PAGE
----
They are, for the most part, intelligent and articulate athletes who are committed to growing the sport. The sport is not the barbaric exercise many of its critics who haven't tried to learn it like to believe.
Whether one enjoys MMA is a personal choice, but it's flat ignorant to ignore the fact that the athletes are highly skilled who have undergone years of training. The sport has a far better safety record than boxing, both in deaths (zero in sanctioned competition) and in significant, long-term injuries.
It's hard to believe that, just as the sport is getting widespread acceptance among the media, fighters would continue to use steroids.
Sherk could not be reached for comment, but Franca released a self-serving statement to the MMA Weekly Web site on Thursday in which he admitted taking the steroid to help an injury heal faster.
He said in his statement that he injured an ankle two months before the July 7 bout and asked UFC officials if it could be postponed. He said he was told that would not be possible, so Franca said he needed to fight because he lives paycheck to paycheck.
"As a fighter, though, even at this level, I live a simple life and I literally live from fight to fight," Franca said in his statement. "Not getting a paycheck for another few months and losing my chance to fight Sean for the title was overpowering."
And so Franca went on to explain how he painfully made the decision to use a drug he knew was illegal.
He did it, he said, so he could fight and provide for his family.
It's a noble intention to want to provide for one's family, but Franca conveniently misses the point that he made himself much more dangerous to his opponent by using steroids and could have significantly injured him as a result of the increased power he gained.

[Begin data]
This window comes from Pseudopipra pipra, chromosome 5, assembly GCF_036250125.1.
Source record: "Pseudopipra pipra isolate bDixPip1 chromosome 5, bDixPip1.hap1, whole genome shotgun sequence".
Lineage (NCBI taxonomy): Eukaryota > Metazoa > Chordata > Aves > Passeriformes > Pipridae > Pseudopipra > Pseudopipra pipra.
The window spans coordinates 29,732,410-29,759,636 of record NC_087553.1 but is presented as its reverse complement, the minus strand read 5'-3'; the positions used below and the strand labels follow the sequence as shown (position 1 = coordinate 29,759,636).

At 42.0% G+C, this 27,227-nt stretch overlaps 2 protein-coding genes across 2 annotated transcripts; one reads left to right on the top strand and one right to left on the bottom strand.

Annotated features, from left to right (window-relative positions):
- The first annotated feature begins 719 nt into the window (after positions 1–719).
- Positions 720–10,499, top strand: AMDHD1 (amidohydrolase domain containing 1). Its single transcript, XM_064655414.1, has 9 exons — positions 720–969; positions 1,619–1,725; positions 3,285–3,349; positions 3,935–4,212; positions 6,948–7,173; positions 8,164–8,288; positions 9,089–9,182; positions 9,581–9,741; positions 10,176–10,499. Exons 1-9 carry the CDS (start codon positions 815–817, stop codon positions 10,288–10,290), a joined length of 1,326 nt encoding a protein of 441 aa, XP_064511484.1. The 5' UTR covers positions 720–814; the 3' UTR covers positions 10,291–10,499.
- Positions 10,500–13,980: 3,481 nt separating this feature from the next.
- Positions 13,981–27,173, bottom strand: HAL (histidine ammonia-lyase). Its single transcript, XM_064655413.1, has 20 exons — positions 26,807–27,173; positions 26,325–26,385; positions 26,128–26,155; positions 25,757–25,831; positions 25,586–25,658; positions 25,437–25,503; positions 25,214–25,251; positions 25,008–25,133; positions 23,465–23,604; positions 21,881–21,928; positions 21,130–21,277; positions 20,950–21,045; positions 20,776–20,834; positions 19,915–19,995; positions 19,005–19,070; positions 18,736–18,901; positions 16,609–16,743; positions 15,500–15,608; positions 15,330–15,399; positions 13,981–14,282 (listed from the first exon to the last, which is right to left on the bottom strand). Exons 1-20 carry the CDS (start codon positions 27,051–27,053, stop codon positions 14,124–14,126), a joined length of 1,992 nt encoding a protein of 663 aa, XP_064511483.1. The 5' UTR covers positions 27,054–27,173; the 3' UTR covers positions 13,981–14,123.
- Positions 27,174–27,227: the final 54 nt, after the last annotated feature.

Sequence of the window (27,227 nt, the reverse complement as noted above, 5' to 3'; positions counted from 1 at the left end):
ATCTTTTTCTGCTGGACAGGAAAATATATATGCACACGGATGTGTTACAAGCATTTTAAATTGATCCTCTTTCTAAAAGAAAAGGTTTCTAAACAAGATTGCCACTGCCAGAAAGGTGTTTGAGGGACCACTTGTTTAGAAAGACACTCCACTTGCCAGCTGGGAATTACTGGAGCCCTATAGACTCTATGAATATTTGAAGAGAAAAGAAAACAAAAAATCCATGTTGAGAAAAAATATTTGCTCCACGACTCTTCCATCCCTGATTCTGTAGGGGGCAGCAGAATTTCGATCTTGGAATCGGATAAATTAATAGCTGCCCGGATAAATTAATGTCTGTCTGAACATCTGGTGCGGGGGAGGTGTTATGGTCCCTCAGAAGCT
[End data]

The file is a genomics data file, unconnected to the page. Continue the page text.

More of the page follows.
White needs to address the situation immediately. Not only did he have Sherk and Franca test positive on the card, but two others fighting at UFC 73, Nate Marquardt and Stephan Bonnar, had tested positive for steroid-related offenses in the past.
That means that four of the 18 fighters on the card, or 22 percent, had used steroids at some point in their career.
Does anyone doubt that there were more but who just haven't been caught yet?
If White doesn't take strong, decisive action to address this rapidly growing problem, he's essentially condoning the fighters' usage by turning the other way.
Historically, UFC has stripped champions of titles when they've turned up on the juice. Both Josh Barnett and Tim Sylvia were stripped of the heavyweight belt after testing positive. Following precedent and stripping Sherk of the title would at least be the right first step.
Too many states don't test for steroids. The UFC has to administer drug tests itself for any of the fights it stages in the United Kingdom because MMA is not regulated there. The UFC holds too many cards in too many venues for White to take any chances.
He needs to spend a lot of time on his vacation formulating a plan to attack this epidemic.
No less than the future of the sport he loves is at stake.